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Welsh Families Receiving The Gift Of Debt This Christmas

by Jim ONeil on December 27, 2011

in Personal Finance News

An increasing number of Welsh families are using payday loans to fund Christmas spending this year, say experts. Debt charities and politicians are asking the Welsh government to respond before the situation gets worse.

They are calling for an end to pushy marketing campaigns used by some payday lenders. These aggressive tactics make expensive payday lending too attractive to financially-strapped consumers, especially during the holiday season.

Residents of Wales are taking out Christmas payday loans with annual interest rates up to 5,000 percent. During 2011, payday loan complaints have more than doubled within the UK.

Experts are worried that more UK residents are using payday funds to pay for holiday gifts. There were 1.2 million payday loan customers in 2009 and some experts believe this figure is now as high as four million.

The recent report from insolvency firm R3 worries financial experts in Wales. Within the next six months, 3.5 million UK residents believe they will need these no credit check loans to make financial ends meet.

Forty-seven percent of adults in Wales already have one or more credit agreements featuring an outstanding balance, with ten percent of them having four or more credit commitments.

A substantial 21 percent use credit to cover everyday expenses. The last thing these people need is a payday loan.

Many payday lending customers take multiple loans to consolidate and repay debt. R3 reported that one-third of existing payday loan customers took a second loan to pay off existing debt.

Many payday lenders do nothing to help consumers deal with their debt issues. A spokesperson for the Consumer Credit Counseling Service referred to payday financing as “the loan from hell.”

Christmas time is a financially difficult time for many consumers, leading them to accumulate debt.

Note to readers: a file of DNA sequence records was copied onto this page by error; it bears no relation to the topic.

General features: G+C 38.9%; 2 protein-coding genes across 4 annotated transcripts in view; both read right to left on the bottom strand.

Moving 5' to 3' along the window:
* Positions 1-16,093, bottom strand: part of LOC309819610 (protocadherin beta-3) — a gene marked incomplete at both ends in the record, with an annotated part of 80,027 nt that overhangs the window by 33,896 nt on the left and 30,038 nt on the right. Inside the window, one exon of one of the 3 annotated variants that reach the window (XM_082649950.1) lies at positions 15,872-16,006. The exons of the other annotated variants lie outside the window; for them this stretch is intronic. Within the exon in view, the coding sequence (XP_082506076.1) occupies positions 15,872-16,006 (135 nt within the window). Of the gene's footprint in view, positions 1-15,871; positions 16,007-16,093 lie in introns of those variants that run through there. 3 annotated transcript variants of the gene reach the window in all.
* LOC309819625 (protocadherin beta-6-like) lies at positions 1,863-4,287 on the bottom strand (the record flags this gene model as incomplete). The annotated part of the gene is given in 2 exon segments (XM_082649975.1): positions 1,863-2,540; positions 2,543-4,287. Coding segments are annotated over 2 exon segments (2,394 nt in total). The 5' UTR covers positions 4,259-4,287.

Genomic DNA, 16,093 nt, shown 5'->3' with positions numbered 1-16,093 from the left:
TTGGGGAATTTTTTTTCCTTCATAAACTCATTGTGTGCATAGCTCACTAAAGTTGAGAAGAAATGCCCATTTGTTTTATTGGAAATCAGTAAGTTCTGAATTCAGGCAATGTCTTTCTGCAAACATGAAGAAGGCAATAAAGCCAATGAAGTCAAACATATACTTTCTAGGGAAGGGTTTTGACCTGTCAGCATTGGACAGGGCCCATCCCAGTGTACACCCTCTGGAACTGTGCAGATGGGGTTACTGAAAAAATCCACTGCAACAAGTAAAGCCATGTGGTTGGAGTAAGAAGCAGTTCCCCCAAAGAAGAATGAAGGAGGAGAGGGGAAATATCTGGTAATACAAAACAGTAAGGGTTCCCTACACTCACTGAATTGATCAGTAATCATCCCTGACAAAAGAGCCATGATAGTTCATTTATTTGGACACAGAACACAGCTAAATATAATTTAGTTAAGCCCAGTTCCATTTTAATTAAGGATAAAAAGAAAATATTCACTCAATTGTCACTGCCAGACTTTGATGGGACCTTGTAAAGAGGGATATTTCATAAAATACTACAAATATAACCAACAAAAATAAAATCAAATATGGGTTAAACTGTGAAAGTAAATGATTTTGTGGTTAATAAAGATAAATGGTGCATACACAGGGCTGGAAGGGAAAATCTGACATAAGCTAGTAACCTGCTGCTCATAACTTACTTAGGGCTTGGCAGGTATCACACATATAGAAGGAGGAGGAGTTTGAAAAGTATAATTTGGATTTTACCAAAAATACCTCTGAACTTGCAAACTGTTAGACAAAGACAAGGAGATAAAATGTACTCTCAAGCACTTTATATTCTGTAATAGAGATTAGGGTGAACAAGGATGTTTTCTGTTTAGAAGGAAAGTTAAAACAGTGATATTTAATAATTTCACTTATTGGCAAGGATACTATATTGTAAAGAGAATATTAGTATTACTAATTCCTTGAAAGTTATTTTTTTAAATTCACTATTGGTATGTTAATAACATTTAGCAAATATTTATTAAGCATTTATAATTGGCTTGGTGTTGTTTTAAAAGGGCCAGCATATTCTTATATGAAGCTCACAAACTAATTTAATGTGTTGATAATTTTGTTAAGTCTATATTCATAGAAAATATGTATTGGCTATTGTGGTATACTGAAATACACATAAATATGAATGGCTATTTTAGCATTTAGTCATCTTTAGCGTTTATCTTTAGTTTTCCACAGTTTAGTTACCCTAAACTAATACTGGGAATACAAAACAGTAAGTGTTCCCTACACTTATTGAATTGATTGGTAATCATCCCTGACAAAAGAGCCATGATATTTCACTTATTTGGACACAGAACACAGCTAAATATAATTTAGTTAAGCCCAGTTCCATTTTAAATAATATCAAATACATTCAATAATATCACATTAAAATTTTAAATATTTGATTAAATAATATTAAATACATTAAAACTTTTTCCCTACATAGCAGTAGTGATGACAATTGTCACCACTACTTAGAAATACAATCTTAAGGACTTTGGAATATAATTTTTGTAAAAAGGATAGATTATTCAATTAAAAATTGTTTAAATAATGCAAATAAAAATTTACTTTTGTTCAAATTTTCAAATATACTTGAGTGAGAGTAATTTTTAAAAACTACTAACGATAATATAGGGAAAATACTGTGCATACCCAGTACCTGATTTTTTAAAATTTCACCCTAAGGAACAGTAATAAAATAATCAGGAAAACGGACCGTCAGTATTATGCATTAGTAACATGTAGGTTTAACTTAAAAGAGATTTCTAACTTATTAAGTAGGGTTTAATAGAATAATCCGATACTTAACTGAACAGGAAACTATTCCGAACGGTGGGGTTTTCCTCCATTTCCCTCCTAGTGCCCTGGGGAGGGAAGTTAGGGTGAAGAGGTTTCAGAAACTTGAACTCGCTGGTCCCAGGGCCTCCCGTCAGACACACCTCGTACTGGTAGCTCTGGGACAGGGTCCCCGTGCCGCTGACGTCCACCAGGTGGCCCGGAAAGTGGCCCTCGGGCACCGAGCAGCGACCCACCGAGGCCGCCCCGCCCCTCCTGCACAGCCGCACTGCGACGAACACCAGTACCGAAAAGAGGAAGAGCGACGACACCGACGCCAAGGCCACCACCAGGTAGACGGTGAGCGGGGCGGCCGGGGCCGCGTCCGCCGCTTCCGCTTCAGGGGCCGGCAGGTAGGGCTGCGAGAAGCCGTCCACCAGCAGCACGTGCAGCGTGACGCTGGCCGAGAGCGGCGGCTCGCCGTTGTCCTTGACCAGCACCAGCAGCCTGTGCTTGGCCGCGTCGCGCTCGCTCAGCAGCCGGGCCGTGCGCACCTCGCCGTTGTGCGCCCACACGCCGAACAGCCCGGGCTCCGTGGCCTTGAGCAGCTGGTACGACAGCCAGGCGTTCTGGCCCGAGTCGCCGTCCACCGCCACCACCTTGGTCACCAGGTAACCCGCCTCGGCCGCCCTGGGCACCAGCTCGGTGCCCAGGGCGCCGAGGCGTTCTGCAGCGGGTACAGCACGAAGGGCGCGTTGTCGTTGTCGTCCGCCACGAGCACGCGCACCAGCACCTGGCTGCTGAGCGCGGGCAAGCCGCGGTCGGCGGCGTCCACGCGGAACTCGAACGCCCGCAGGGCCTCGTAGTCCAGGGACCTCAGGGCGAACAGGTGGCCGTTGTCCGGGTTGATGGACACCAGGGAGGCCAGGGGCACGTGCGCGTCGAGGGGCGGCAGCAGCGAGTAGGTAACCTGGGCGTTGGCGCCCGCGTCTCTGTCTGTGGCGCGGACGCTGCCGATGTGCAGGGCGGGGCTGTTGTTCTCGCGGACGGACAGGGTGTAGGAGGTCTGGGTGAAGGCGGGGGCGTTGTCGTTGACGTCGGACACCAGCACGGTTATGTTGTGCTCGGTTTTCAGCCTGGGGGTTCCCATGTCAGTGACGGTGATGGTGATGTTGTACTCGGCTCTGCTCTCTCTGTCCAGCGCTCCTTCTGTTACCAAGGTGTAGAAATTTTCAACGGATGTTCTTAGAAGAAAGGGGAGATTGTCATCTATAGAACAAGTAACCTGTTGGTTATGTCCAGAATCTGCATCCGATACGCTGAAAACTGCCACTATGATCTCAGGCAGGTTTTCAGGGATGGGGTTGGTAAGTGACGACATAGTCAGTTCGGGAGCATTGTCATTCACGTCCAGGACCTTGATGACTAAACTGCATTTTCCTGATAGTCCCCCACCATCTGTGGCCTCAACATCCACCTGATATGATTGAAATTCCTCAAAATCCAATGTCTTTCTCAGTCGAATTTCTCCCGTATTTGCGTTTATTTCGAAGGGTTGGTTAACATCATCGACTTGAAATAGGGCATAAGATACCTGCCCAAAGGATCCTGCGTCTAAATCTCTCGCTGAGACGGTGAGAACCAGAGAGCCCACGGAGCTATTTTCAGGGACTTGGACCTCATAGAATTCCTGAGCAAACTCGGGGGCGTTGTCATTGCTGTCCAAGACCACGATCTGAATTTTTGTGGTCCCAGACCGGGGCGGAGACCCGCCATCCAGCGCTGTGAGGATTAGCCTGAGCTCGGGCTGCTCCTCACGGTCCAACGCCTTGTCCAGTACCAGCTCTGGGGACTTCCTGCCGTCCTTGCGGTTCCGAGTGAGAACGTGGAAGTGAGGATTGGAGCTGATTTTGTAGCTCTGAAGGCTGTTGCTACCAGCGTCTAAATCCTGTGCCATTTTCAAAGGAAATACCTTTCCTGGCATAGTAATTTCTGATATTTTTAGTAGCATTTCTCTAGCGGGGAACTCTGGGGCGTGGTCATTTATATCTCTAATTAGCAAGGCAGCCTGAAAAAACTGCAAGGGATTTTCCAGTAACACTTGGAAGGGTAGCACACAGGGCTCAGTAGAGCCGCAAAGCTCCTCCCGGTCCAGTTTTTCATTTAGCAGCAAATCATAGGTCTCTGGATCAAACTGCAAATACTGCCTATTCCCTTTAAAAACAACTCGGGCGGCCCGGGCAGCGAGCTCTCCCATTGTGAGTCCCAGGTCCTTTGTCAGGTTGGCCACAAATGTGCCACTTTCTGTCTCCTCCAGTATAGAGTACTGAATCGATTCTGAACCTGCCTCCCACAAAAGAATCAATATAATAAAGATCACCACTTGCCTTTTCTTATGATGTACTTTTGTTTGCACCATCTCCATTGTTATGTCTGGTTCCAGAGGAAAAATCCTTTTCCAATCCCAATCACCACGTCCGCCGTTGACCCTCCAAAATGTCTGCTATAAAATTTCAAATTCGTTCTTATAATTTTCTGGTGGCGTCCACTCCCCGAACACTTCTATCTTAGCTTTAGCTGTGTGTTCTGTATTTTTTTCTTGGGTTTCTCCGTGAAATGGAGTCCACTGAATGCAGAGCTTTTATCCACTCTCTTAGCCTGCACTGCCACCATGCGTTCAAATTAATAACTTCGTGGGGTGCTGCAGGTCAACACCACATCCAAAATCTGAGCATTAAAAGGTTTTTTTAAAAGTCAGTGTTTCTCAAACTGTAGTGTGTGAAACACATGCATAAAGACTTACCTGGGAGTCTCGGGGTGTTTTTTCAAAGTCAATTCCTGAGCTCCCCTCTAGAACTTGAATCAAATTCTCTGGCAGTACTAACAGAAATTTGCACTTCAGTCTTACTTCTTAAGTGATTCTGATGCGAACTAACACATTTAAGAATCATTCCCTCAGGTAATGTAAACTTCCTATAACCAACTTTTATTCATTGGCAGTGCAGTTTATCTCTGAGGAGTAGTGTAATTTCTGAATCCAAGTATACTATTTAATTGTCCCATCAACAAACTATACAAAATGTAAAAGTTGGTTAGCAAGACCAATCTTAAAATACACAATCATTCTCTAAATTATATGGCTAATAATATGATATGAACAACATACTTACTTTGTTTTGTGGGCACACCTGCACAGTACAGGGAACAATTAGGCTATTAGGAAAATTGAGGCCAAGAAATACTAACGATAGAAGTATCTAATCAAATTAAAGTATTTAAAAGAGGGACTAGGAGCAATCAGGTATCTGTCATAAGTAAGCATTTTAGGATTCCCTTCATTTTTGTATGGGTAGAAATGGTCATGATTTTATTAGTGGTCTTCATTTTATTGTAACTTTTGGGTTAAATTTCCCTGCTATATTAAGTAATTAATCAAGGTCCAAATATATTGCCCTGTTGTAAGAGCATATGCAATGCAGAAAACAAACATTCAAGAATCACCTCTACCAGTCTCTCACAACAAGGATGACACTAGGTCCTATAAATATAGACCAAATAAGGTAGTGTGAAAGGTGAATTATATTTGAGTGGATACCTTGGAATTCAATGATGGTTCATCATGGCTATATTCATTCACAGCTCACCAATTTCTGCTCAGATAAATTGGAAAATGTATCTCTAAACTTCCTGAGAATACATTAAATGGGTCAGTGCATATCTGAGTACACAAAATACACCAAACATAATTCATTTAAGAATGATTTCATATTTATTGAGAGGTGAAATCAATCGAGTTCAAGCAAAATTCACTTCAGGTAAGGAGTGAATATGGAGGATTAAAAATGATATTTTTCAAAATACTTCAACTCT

Consumer Focus Wales is requesting safeguards to prevent payday loan customers from falling into debt traps. It supports a legislative cap of five payday loans or rollovers per year and wants banks to offer more short-term loans to customers in need.

Some legislators believe that the inability to access other forms of credit is driving many people to payday lenders. Since these firms can charge any rate of interest they wish, payday lending interest rates are staggering.

Credit unions are being hailed as a savior in this situation of “financial misery.” They offer communities and individuals alternative forms of borrowing considered much safer.

Legislators say that the high interest credit sector must be regulated, if only for ethical reasons. It is too easy for consumers to amass debt through payday borrowing.

Many do not even realize they are building debt because they make their regular weekly payments.

Consumers like Steve Perry, who borrowed money 64 times from 12 lenders within just 18 months and now owes £19,000, accept their role in the situation.

They recognize that their poor choices led them into a borrowing spiral. However, they feel that payday lenders have not taken responsibility for their part in the mess, which includes adding interest daily and making repayments difficult.

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